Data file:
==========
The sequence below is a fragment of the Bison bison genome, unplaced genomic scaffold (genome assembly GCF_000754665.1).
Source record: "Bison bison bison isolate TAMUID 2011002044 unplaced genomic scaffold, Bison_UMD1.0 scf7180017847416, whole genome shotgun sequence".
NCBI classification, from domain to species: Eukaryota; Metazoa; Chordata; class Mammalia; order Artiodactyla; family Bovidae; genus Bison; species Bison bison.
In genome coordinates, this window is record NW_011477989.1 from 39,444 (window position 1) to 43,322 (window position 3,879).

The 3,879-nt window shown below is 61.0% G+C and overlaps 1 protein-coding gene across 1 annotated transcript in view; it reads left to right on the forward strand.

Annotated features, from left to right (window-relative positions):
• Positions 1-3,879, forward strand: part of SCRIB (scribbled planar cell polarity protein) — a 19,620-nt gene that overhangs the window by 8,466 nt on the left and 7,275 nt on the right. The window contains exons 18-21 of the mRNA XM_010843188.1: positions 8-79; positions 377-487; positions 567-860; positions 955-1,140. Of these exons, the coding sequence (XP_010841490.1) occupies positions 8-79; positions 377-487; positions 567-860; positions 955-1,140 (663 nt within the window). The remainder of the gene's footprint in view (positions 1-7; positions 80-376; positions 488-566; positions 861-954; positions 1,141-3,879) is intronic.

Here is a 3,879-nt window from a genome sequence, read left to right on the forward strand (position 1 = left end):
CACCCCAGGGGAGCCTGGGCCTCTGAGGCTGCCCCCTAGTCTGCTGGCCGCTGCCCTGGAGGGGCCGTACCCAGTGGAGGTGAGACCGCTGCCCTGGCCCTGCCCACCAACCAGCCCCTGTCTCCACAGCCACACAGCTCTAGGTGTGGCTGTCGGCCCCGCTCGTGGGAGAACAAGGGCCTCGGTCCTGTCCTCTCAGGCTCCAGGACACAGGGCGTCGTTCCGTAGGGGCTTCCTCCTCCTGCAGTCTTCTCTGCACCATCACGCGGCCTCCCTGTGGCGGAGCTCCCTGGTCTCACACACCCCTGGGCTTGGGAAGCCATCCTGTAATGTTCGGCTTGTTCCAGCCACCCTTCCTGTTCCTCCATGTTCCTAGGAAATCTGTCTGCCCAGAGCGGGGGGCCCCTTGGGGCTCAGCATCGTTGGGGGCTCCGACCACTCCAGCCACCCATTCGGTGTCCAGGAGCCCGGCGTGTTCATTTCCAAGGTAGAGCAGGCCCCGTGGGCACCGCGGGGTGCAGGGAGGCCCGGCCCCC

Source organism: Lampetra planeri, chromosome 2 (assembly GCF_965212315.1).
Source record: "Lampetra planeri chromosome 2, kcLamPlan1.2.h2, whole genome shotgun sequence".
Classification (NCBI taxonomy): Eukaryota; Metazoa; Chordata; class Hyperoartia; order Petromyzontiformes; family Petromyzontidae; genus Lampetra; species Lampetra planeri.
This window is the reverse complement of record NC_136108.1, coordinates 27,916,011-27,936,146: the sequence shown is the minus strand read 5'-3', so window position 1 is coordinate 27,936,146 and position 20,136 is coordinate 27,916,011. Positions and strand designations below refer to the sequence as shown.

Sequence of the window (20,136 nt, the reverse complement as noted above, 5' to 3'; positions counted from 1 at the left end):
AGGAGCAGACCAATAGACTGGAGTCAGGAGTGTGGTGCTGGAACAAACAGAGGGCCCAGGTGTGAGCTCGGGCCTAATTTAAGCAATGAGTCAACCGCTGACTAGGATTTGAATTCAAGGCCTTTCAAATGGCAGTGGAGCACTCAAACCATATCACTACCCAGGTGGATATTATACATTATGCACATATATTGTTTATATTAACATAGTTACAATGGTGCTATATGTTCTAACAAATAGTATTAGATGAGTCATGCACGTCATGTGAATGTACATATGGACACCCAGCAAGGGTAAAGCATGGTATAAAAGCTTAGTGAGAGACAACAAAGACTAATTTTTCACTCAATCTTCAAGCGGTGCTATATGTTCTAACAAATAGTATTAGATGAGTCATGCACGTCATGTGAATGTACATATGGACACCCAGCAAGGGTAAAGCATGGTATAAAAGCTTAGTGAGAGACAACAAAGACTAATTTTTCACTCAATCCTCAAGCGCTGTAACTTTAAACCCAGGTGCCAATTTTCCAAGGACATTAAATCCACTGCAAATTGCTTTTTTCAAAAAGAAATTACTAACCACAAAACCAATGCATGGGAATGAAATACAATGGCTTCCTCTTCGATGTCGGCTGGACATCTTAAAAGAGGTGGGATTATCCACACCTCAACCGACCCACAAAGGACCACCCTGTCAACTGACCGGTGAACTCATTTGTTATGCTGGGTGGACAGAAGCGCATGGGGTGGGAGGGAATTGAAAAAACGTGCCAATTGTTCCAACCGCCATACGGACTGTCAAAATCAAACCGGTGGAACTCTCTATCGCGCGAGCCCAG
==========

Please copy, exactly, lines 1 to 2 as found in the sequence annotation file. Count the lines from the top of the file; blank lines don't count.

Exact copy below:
The sequence below is a fragment of the Bison bison genome, unplaced genomic scaffold (genome assembly GCF_000754665.1).
Source record: "Bison bison bison isolate TAMUID 2011002044 unplaced genomic scaffold, Bison_UMD1.0 scf7180017847416, whole genome shotgun sequence".